But here is the most interesting part of the opinion:

At oral argument, Department counsel suggested that, if U.S. employment discrimination laws were applicable to U.S. citizens hired abroad under § 2669(c), State Department supervisors might prefer to hire foreign workers who are not protected by those statutes. Oral Arg. Recording 25:00-26:15. Our dissenting colleague proffers a similar explanation of his own. Dissent at 7-9. This line of reasoning does not appear anywhere in the legislative history.28 Nor is that surprising. It requires the assumption that State Department supervisors would prefer to hire employees against whom they are free to discriminate — and that in the absence of a “level” playing field permitting them to discriminate against everyone, those supervisors would decline to hire U.S. citizens.

The Court is shocked 😯 and calls out the callousness and hypocrisy of the institution whose mission is to “Shape and sustain a peaceful, prosperous, just, and democratic world and foster conditions for stability and progress for the benefit of the American people and people everywhere.”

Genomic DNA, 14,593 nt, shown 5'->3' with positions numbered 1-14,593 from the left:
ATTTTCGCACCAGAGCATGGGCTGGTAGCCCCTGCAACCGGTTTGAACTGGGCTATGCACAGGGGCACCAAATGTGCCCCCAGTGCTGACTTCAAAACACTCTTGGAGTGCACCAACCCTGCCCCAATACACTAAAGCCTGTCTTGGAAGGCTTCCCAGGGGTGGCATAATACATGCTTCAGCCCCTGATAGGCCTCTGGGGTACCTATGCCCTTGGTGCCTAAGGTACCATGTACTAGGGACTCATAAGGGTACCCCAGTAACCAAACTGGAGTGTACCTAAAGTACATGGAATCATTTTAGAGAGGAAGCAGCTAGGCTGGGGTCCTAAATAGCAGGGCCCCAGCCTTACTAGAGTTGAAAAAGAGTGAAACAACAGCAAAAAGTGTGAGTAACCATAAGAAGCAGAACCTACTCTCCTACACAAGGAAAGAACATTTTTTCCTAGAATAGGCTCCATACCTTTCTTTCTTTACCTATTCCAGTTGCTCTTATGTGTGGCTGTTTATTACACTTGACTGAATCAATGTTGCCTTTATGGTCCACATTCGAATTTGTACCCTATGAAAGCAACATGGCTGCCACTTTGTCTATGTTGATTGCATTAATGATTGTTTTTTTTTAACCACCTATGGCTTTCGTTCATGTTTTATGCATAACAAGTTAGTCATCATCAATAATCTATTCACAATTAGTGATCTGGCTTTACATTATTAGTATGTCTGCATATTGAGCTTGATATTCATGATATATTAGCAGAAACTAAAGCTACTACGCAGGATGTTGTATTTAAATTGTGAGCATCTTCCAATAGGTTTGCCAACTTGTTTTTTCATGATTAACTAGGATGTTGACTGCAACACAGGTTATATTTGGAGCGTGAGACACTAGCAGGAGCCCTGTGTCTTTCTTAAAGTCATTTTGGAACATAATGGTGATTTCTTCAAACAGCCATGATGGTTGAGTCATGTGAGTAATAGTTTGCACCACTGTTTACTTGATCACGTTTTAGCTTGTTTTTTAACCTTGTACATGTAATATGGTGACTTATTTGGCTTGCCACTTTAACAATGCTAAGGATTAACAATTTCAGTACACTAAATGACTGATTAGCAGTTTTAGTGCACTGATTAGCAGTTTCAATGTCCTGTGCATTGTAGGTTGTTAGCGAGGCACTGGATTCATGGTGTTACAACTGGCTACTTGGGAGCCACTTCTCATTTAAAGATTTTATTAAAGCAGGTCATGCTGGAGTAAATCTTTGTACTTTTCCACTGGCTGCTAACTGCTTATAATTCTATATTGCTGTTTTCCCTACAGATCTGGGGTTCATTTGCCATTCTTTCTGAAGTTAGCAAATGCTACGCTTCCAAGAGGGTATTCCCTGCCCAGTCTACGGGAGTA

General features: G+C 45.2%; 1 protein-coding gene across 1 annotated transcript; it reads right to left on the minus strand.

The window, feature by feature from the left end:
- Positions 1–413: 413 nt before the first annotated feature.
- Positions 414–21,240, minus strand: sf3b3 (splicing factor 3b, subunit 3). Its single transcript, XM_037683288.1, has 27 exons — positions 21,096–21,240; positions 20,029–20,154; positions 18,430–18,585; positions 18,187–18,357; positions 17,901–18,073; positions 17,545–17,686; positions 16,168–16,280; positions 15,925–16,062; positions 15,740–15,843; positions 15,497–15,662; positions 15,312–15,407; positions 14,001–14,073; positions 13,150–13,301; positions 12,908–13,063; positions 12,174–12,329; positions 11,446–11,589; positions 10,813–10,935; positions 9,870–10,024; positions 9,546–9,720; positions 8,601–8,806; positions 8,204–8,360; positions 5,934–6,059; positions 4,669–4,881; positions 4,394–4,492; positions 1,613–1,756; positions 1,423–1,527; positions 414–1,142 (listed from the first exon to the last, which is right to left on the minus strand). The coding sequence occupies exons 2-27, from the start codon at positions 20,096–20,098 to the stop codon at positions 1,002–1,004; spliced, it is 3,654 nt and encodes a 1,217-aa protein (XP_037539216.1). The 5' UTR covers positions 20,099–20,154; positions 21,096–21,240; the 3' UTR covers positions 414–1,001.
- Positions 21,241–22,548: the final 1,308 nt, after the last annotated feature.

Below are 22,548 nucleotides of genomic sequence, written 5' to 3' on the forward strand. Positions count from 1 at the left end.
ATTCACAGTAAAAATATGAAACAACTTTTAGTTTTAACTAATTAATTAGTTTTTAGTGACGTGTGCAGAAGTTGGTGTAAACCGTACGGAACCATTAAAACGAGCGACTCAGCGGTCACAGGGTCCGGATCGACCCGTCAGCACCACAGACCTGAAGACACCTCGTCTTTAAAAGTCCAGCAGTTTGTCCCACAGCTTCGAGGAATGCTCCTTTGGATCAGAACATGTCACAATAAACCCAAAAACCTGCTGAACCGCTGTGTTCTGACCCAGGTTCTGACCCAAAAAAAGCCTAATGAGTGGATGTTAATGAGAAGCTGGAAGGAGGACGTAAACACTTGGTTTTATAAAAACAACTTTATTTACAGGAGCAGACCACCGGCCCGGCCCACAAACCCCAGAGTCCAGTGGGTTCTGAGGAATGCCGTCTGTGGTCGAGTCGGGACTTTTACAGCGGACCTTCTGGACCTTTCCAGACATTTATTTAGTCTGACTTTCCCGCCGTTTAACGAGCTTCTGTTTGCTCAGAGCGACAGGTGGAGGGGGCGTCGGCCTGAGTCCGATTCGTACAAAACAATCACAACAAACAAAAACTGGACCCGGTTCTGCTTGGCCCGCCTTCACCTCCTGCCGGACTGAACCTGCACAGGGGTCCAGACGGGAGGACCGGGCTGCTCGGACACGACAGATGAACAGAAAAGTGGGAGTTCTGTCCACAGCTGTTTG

Indeed, while it would be surprising for Congress to assume such callousness on the part of State Department officials, it is more than merely surprising to hear the Department make the same assumption about its own people. And that is doubly so in light of the repeated declarations that it “provides equal opportunity and fair and equitable treatment in employment to all people without regard to race, color, religion, sex, national origin, age, disability, political affiliation, marital status, or sexual orientation.”
[…]
[W]e conclude that the legislative history’s vague references to “flexibility” and “competitive[ness]” are insufficient to indicate a congressional intent to permit the State Department to discriminate against U.S. citizens hired abroad.

And so the reversal:

The judgment of the district court, granting the State Department’s motion to dismiss Miller’s ADEA claim, is reversed, and the case is remanded for further proceedings consistent with this opinion.

Don’t say amen yet.  This is not the end of this, just wait …

Domani Spero

Can you imagine having your HHE delivered to your hotel in WashDC?